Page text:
“Washing your hands is such a simple thing to do, so guitarists should start doing it right away if they aren't already.” The blog post explains that the strings are a tell-tale sign that the guitarist uses dirty hands on the instrument. A color mismatch indicates this clearly, adds the blog post. Cleaning hands before playing is an important guitar maintenance tip that lengthens the life of strings and saves the person time and money on buying new strings frequently.
Another important guitar maintenance tip is to keep the instrument in a case to prevent exposure to dust or dirt. “The major downside of leaving ar guitar out is that it will accumulate a lot of dust,” says Keith O’Neill, who is a senior instructional designer and instructor for AIMM. Dust, warns O’Neill, can accumulate in the crevices of the guitar, affecting its electronics and functionality over a period of time. One tell-tale sign of dust accumulating in the guitar is a crackling sound when the guitar’s pickup selector or volume is moved. O’Neill suggests removing the cavity plate on the back of the guitar to blow the dust out.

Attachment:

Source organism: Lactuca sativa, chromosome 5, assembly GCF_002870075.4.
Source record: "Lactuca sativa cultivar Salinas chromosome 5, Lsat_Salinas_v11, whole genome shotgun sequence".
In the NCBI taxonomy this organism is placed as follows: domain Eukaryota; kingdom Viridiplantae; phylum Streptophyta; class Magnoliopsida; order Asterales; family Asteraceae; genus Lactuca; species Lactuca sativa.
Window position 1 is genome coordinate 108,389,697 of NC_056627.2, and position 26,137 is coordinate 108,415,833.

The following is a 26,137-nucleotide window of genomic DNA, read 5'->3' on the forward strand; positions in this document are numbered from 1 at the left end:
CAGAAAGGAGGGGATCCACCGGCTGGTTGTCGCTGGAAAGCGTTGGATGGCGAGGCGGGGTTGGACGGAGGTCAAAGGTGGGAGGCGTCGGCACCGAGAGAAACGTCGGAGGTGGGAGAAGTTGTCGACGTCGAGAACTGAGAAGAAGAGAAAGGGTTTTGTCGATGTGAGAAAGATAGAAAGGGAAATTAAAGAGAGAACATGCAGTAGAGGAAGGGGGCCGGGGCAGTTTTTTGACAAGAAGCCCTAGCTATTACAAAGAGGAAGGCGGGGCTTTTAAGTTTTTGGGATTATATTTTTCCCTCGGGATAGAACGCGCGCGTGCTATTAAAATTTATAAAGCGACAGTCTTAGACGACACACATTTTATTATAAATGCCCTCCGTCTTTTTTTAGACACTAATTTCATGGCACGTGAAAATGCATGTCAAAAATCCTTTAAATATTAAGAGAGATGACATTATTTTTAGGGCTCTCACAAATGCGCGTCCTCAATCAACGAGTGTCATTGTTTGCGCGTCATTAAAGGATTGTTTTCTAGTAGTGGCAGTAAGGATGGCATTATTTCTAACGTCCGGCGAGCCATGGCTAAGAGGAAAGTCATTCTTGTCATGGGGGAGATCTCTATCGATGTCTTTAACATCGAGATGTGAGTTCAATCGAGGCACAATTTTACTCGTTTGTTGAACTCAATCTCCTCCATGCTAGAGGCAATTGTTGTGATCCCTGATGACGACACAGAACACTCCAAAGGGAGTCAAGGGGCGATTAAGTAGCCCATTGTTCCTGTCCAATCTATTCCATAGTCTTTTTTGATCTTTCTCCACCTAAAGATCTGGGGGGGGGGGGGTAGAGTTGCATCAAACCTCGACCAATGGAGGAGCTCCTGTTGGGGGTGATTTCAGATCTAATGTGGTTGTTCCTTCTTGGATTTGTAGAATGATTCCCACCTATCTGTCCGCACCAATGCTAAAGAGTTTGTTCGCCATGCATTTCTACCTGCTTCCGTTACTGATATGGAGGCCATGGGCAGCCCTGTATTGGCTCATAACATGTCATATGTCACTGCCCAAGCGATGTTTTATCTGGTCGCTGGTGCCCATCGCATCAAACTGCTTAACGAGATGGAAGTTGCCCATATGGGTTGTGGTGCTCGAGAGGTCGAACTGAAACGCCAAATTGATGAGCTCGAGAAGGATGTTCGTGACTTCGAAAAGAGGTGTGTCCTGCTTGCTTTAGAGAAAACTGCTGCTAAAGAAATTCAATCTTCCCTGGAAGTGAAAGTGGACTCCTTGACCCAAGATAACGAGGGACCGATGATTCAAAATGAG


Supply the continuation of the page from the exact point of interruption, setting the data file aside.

The blog post lists the necessary guitar cleaning accessories, which include paint cleaning clay, microfiber cloths, guitar polish, polish pad, guitar wax, and guitar detailer. Even car cleaning counterparts work perfectly to clean a guitar. O’Neill explains how pain cleaning clay and other cleaning supplies work on dust, dirt, gunk, and grime along with other contaminants that accumulate on a guitar. “Guitarists should be able to hear the clay picking up the contaminants as you clean. The finish of the guitar will be very smooth and will restore some of its lost gloss. After that, wipe down the guitar with a dry cloth, or preferably, a microfiber cloth,” which traps dirt without scratching the paint.
Keith O’Neill warns against using “steel wool, paper towels, socks, a T-shirt” for cleaning a guitar as they tend to scratch the instrument.